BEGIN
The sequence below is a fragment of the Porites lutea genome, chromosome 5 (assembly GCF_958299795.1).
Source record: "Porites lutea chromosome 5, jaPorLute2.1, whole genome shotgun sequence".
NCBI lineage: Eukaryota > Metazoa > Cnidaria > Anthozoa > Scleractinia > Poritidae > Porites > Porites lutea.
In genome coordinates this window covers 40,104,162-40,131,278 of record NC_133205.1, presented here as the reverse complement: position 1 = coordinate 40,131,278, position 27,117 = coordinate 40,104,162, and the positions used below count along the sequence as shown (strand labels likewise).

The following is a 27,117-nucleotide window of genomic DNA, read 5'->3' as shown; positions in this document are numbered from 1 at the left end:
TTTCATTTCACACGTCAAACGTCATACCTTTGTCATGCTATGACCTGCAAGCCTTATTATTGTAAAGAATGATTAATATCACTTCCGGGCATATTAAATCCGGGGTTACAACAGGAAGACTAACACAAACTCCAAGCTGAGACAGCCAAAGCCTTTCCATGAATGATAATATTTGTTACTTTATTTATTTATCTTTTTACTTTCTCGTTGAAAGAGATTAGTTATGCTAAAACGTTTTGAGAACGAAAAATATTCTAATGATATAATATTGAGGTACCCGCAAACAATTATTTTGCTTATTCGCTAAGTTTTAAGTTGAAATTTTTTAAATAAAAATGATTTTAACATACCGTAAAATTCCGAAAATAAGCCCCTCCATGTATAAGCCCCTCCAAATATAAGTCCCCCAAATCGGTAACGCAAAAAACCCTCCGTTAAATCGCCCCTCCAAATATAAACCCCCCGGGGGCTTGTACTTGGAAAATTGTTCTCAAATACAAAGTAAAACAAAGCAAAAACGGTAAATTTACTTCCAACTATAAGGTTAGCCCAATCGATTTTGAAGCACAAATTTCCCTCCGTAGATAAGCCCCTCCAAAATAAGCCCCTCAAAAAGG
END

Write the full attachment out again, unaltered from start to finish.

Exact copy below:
The sequence below is a fragment of the Porites lutea genome, chromosome 5 (assembly GCF_958299795.1).
Source record: "Porites lutea chromosome 5, jaPorLute2.1, whole genome shotgun sequence".
NCBI lineage: Eukaryota > Metazoa > Cnidaria > Anthozoa > Scleractinia > Poritidae > Porites > Porites lutea.
In genome coordinates this window covers 40,104,162-40,131,278 of record NC_133205.1, presented here as the reverse complement: position 1 = coordinate 40,131,278, position 27,117 = coordinate 40,104,162, and the positions used below count along the sequence as shown (strand labels likewise).

The following is a 27,117-nucleotide window of genomic DNA, read 5'->3' as shown; positions in this document are numbered from 1 at the left end:
TTTCATTTCACACGTCAAACGTCATACCTTTGTCATGCTATGACCTGCAAGCCTTATTATTGTAAAGAATGATTAATATCACTTCCGGGCATATTAAATCCGGGGTTACAACAGGAAGACTAACACAAACTCCAAGCTGAGACAGCCAAAGCCTTTCCATGAATGATAATATTTGTTACTTTATTTATTTATCTTTTTACTTTCTCGTTGAAAGAGATTAGTTATGCTAAAACGTTTTGAGAACGAAAAATATTCTAATGATATAATATTGAGGTACCCGCAAACAATTATTTTGCTTATTCGCTAAGTTTTAAGTTGAAATTTTTTAAATAAAAATGATTTTAACATACCGTAAAATTCCGAAAATAAGCCCCTCCATGTATAAGCCCCTCCAAATATAAGTCCCCCAAATCGGTAACGCAAAAAACCCTCCGTTAAATCGCCCCTCCAAATATAAACCCCCCGGGGGCTTGTACTTGGAAAATTGTTCTCAAATACAAAGTAAAACAAAGCAAAAACGGTAAATTTACTTCCAACTATAAGGTTAGCCCAATCGATTTTGAAGCACAAATTTCCCTCCGTAGATAAGCCCCTCCAAAATAAGCCCCTCAAAAAGG